repositories in the given directory on the given host and add them
        to the processing list. Requires ssh keys to be set up or you'll be
        prompted for your password.

    "GitMeta::GMF"
        You guessed it: You can refer to other .gmf files in other gitmeta
        repos, which "gitmeta-update" will dutifully follow. If you put

            -
                type: GMF
                repo: user@devhost.com:git/gitmeta
                gmf_path: privdev.gmf

        in your .gmf file, "gitmeta-update" will fetch the .gmf file
        "privdev.gmf" from user@devhost.com:git/gitmeta, process its
        directives and add the results to the processing list.

        This mechanism allows you to group repos into several meta repos and
        retrieve them separately or combined. For example, if you have your
        private repositories in "user@devhost.com:git/gitmeta/priv.gmf" and
        your public repos in "user@devhost.com:git/gitmeta/pub.gmf", you can
        write a .gmf file that fetches them all at once:

            # all.gmf
            -
                type: GMF
                repo: user@devhost.com:git/gitmeta
                gmf_path: priv.gmf
            -
                type: GMF
                repo: user@devhost.com:git/gitmeta
                gmf_path: pub.gmf

        If you put that file in user@devhost.com:git/gitmeta as well, all
        you need to do is run

            gitmeta-update user@devhost.com:git gitmeta/all.gmf ~/local-dir

        to get all repos created/updated.

    To combine all of the above, let's say that you're following several
    projects on Github.com, another set of git repositories located on a
    private hosting service, the perl core development on
    "perl5.git.perl.org", and another git meta definition in another gitmeta
    repo. You define the following .gmf file (in YAML format):

        # gitmeta.gmf

        # Perl core development
        - git://perl5.git.perl.org/perl.git
    
        # All github projects of user 'mschilli'
        -
            type: Github
            user: mschilli

        # All projects in directory 'projects' 
        # on some host via git/SSH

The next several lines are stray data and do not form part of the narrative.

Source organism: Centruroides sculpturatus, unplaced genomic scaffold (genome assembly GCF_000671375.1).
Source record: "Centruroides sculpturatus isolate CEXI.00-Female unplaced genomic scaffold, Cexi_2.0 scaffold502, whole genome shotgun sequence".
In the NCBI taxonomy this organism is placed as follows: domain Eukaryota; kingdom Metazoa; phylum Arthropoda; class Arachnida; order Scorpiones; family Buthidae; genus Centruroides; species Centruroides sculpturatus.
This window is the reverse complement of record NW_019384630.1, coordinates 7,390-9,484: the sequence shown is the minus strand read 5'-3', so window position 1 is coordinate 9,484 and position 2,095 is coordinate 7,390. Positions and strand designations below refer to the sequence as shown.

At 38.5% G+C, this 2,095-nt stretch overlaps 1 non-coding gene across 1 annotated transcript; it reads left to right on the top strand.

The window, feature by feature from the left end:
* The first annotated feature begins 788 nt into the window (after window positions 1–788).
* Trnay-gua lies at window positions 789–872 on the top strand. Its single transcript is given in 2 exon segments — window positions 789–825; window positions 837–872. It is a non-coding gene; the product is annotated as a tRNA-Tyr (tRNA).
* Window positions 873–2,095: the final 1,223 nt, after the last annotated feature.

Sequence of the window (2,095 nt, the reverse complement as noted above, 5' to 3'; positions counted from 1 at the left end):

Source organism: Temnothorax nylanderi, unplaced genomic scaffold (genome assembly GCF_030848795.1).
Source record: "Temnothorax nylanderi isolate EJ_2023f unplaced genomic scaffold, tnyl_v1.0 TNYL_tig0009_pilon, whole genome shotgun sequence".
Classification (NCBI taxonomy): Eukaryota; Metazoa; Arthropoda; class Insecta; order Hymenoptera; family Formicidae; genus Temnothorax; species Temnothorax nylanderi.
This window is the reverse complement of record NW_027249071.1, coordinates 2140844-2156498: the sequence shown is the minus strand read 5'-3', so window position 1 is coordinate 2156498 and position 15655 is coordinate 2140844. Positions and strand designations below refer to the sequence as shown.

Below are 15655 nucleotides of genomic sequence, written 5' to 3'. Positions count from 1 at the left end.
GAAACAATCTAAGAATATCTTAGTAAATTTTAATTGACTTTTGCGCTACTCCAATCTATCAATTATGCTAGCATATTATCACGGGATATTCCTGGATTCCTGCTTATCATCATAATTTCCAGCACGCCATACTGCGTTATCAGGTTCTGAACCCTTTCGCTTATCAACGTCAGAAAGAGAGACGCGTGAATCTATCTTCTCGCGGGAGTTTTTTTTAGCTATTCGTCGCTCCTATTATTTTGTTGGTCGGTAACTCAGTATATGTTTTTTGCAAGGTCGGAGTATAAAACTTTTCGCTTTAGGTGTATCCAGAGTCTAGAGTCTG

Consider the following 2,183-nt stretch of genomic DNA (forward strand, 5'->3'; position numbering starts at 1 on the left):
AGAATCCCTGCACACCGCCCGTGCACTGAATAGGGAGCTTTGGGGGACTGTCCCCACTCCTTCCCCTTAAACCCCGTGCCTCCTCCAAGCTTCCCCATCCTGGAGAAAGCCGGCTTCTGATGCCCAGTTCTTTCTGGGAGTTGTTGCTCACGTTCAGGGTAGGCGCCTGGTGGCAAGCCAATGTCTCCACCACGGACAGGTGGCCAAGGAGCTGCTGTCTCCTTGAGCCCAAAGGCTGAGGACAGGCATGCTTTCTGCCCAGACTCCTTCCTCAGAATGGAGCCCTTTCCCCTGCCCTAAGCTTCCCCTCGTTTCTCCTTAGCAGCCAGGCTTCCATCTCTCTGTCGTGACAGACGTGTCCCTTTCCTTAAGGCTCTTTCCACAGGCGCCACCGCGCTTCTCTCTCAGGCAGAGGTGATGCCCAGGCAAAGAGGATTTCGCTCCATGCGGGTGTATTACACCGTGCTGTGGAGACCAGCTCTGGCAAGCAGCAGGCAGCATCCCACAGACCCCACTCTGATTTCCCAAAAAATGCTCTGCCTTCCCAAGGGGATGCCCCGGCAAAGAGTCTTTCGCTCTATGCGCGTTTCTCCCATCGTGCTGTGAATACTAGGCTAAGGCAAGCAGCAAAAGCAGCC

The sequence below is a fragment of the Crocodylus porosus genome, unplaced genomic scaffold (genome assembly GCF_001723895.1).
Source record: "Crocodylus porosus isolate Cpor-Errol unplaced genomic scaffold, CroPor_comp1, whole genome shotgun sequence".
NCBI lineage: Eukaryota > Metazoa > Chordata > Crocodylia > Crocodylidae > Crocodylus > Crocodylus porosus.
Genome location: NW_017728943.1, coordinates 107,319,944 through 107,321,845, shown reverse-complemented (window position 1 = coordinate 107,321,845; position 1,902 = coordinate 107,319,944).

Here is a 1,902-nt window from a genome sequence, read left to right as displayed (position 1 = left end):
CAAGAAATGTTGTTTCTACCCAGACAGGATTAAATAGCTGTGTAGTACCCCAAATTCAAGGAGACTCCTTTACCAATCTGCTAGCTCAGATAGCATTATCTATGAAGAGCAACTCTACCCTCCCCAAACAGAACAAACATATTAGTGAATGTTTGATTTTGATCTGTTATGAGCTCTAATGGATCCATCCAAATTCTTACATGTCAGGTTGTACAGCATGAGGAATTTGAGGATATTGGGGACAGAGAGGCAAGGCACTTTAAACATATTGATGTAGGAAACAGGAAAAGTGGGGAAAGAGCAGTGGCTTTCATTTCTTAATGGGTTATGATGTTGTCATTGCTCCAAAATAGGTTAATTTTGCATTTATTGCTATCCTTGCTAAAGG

-
            type: SshDir
            host: username@hoster.com
            dir:  projects

        # Private Project via git/SSH
        - username@private.server.com:git/private-project.git

        # Another .gmf file somewhere in another gitmeta repo
        -
            type: GMF
            repo: user@devhost.com:git/gitmeta
            gmf_path: privdev.gmf

    Note that in order to update a local repository, gitsync will fetch the
    remote changes, but won't merge them into the local clone. This is
    because there might be merge conflicts and when updating dozens of repos
    in one quick run, you don't want to be interrupted to resolve a
    conflicted merge.

    So, in git parlance, "gitsync" performs a "git fetch", not a "git pull".
    The updates will therefore be available in your locally defined remote
    branches, and if you want to merge them into the local branches, you
    need to run a "git merge" (you don't need an Internet connection for
    that, so you can do this later), e.g. use

        git merge origin/master

    to merge the changes in the 'master' branch of the 'origin' remote into
    the local branch you're currently on (presumably 'master' as well).

TROUBLESHOOTING
    Make sure that 'git' is in your PATH.

FIRST PUBLICATION
    This module was first published in the German edition of Linux Magazin
    in August 2010:

        http://www.linux-magazin.de/Heft-Abo/Ausgaben/2010/08/Ueberall-Projekte

    An English translation is available here:

        http://www.linux-magazine.com/w3/issue/118/050-055_perl.pdf

LEGALESE
    Copyright 2010-2011 by Mike Schilli, all rights reserved. This program
    is free software, you can redistribute it and/or modify it under the
    same terms as Perl itself.

AUTHOR
    2010, Mike Schilli <cpan@perlmeister.com>